SPHEREx Telescope

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NASA has been planning for the upcoming SPHEREx mission since early 2019, and it just reached an important milestone: it’s time to start building it. NASA says all the planning work is done, and the sky-mapping telescope’s design has been confirmed down to the smallest detail. When it finally makes it into space, SPHEREx will scan the entire sky to tell us about the earliest phases of the universe. 
SPHEREx is part of NASA’s medium-class Explorers program, along with missions like the Transiting Exoplanet Survey Satellite (TESS) and the Ionospheric Connection Explorer (ICON) that monitors Earth’s atmosphere. When all’s said and done, SPHEREx (which stands for Spectro-Photometer for the History of the Universe, Epoch of Reionization and Ices Explorer) could cost NASA almost half a billion dollars, but that’s nothing compared to more complex telescopes like the new James Webb Space Telescope, which is coming up on $10 billion. 
NASA currently plans to launch SPHEREx with the aid of a SpaceX Falcon 9 rocket. It will operate for 25 months, following a polar orbit around Earth. This will allow it to scan the entire sky four times with its lone instrument, a  spectrophotometer with a tiny 8-inch primary mirror. Webb, on the other hand, has a record-setting 6.5-meter (21-foot) mirror. SPHEREx is designed to collect infrared data from large areas of the sky rather than focusing on individual targets like Webb will. That’s how it can see 100 percent of the sky in just a few years while Hubble observed only 0.1 percent of it in more than three decades.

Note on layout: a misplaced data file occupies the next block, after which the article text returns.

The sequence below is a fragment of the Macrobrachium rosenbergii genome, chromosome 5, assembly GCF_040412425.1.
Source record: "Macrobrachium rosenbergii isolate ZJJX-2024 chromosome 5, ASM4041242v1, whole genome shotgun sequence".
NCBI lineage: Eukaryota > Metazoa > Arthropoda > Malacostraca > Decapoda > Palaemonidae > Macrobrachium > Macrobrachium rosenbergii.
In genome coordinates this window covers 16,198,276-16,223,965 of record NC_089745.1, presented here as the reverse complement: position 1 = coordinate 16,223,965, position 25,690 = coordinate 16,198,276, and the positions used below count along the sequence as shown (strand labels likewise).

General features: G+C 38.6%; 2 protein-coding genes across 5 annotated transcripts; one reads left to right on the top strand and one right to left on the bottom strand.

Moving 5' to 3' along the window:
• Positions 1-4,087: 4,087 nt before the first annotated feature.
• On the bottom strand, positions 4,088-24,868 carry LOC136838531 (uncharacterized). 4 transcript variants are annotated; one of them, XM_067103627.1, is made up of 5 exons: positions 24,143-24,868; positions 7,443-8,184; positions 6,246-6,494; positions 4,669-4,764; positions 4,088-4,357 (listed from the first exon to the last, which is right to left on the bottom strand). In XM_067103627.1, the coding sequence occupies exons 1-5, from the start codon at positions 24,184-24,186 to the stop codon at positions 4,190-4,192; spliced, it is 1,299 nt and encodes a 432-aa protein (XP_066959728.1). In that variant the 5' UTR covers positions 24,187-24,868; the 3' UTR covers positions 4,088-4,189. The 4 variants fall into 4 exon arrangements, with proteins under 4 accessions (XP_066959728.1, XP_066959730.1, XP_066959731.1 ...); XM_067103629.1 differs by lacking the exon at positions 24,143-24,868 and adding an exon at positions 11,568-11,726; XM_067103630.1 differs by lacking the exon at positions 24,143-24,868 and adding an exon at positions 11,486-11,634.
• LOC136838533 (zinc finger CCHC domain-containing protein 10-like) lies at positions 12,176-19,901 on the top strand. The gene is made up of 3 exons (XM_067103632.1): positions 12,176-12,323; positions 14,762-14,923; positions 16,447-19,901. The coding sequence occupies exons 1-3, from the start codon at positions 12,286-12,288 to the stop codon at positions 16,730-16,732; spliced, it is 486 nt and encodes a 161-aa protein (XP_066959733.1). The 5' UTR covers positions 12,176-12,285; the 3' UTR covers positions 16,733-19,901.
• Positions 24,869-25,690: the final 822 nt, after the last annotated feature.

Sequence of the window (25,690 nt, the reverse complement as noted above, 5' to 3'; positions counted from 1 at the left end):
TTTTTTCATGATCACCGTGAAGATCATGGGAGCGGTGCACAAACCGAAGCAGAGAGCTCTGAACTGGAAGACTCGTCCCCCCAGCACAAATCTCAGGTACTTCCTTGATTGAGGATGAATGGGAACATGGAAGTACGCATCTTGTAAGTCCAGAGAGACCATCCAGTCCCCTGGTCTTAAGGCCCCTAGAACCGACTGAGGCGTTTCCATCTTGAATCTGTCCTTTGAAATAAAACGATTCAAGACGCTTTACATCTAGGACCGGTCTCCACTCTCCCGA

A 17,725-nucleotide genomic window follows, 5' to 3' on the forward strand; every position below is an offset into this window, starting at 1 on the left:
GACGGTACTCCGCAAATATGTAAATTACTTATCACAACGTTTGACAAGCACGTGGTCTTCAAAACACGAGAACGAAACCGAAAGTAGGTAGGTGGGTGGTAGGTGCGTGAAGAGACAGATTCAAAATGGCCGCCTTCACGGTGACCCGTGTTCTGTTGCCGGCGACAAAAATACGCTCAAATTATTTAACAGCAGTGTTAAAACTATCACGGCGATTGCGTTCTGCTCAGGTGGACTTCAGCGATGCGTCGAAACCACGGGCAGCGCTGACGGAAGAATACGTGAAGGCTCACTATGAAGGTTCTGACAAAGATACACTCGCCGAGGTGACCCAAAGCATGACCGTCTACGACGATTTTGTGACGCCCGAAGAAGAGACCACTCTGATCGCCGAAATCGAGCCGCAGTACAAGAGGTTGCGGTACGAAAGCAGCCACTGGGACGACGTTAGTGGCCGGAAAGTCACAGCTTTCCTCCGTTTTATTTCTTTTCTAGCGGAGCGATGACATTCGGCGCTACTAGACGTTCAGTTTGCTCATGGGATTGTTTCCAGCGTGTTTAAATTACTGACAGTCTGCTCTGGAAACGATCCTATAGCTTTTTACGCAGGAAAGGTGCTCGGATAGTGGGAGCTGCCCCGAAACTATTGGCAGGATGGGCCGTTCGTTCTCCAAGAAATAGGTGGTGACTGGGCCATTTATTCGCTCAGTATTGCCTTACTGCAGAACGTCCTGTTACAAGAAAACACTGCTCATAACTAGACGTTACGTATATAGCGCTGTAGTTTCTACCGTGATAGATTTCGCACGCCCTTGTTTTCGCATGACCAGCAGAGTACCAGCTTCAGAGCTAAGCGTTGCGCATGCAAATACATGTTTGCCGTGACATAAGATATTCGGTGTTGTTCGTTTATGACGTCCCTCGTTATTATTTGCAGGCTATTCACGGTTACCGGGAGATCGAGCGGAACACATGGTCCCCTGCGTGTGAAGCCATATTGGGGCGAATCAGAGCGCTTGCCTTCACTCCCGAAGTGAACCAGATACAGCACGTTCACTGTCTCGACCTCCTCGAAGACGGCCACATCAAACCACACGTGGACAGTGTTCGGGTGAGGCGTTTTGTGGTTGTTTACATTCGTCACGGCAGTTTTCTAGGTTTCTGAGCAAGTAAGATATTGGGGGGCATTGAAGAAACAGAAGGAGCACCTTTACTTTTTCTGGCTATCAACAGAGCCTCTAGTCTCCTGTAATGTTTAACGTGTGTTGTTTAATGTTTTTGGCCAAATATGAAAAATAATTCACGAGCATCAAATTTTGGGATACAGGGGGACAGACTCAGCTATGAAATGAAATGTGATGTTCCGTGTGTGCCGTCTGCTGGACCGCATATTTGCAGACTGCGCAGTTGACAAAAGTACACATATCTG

SPHEREx will explore three astrophysical questions, including the origin of the universe, the formation of galaxies, and the abundance of water ice (it’s all crammed into the acronym-friendly name). It will scan the sky in 96 different color bands, giving astronomers a map that includes nearby younger galaxies as well as objects billions of light years away from the early universe. This could be of great value to astronomers the world over. 
Having now completed the critical design review (or CDR as the agency calls it), NASA is ready to move from simulations to real hardware. COVID may have slowed the project down, but not even a pandemic stops the onward march of science. The mission could launch as soon as June 2024, but it could be as late as April 2025.
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